Basic lending guidelines would require all home loans would total up to less than 70% of the current market value of the property. If you have more equity than that, you should have no difficulty in obtaining a new refinancing deals or second trust deed to bring your loan current. Expect higher interest rates and loan fees.
There are several other alternatives available to you depending on the situations of the borrower, laws of the state and policies of the lender. You may consider forbearance, refinancing, modification, deferral of principal, a temporary indulgence and a Chapter 13 Bankruptcy.
In applying forbearance, your lender may be able to arrange a repayment plan based on your financial situation and may even provide for a temporary reduction or suspension of your payments. You may qualify for this if you have recently experienced a reduction in income or an increase in living expenses. You must furnish information to your lender that there is a temporary problem and it would be resolved in the near future and show that you would be able to meet the requirements of the new payment plan.
A similar portion is deferral of principal in which the borrower agrees to pay the interest only for a certain period of time and then making the usual monthly payments. But just like in forbearance, this is very difficult to obtain unless the bank is familiar with the borrower or the borrower has an excellent credit stature in the bank.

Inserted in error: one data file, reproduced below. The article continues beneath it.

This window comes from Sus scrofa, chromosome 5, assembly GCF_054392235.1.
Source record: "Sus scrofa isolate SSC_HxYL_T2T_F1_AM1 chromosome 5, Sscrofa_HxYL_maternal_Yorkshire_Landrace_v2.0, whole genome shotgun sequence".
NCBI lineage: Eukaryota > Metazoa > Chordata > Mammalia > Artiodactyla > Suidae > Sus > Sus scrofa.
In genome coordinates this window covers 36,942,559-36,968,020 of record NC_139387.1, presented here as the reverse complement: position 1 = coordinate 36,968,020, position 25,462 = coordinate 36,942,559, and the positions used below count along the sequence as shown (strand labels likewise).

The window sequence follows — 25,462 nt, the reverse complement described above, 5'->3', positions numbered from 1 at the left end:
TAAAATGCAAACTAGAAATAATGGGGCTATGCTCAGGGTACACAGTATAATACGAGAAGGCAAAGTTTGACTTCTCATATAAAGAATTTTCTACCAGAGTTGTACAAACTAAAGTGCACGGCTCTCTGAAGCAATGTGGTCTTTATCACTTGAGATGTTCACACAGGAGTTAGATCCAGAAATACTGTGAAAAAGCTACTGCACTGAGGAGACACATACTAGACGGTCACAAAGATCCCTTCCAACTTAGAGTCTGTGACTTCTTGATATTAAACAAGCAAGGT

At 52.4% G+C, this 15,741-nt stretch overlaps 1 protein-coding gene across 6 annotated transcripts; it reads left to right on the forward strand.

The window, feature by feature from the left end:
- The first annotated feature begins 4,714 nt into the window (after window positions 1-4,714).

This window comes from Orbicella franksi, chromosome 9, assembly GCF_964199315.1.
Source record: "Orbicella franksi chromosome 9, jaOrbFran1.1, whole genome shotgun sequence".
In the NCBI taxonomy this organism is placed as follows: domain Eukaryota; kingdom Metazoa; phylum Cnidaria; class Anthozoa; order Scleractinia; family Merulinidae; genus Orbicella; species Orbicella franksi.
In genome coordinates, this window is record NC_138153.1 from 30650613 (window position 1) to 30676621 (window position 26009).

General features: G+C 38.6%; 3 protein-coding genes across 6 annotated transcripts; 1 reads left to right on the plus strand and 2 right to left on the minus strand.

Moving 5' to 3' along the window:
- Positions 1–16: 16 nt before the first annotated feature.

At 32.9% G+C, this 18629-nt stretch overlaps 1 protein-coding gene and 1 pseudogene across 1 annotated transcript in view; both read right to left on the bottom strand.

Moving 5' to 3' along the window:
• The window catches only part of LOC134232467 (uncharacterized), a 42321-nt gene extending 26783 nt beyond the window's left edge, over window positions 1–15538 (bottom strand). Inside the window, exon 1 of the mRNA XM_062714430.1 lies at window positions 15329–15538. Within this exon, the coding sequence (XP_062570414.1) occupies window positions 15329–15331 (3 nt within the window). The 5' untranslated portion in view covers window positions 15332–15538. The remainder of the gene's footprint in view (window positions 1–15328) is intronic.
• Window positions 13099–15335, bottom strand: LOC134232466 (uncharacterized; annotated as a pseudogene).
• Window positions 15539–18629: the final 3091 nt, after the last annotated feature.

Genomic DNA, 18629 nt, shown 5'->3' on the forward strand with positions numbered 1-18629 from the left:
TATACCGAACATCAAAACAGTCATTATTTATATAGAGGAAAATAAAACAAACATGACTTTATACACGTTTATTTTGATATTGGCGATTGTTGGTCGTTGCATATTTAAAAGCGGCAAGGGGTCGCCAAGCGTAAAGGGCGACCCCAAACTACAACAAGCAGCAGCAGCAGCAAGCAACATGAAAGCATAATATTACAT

If you have recovered from a financial problem you may able to apply for a mortgage modification. This process involves renegotiating the terms of debt and/or extends the term of your mortgage loans, changing the interest rates or additional surcharges to the principal with the current lender. This may help you catch up by reducing the monthly payments to a more affordable level. Refinancing, on the other hand, means that the borrower obtains a new mortgage with a different lender; the operative word here is different. As much as possible this alternative should be avoided since it would make your problems worse for borrowers in distress would tend to agree to onerous terms just to get a lease on their loans.
A chapter 13 Bankruptcy could be another option for it gives the borrower the time to “re-organize” his finances and work out a payment plan prior to resumption of payment. This would help keep the property and not blemish your credit rating compared to a Chapter 7 Bankruptcy, which completely discharges any debt the borrower had accumulated under the mortgage.
As a last resort, you may able to voluntarily “give back” your property to the lender or a “deed in lieu of foreclosure.” This would not save your house, but it is not as damaging to your credit rating as a foreclosure. This may be availed of if the borrower is in default and do not qualify for any other options and your attempts at selling the house before foreclosures were unsuccessful.
In some other states, there are laws and other options that are available to borrowers with mortgage problems. There is the option of reinstatement which means that the borrower brings the foreclosed mortgage current, including all overdue amounts, as well as fees and costs. Likewise, there is the co-called redemption, however it is usually limited in how often he or she could take advantage of this option and this is limited to some states.
A foreclosure procedure takes a long time to materialize and homeowners are given the chance to bail themselves out of their predicament. Sometimes the best defense against foreclosure is just to make a response on their inquiries or demand letters. Ultimately, the only thing that would stop foreclosure proceedings is repayment of the debt, for every option mentioned here is just a delay in the proceedings.
About the Author: Information about Foreclosures in California and other states including tax liens and tax deeds. Looking to buy or sell your Bay Area Real Estate.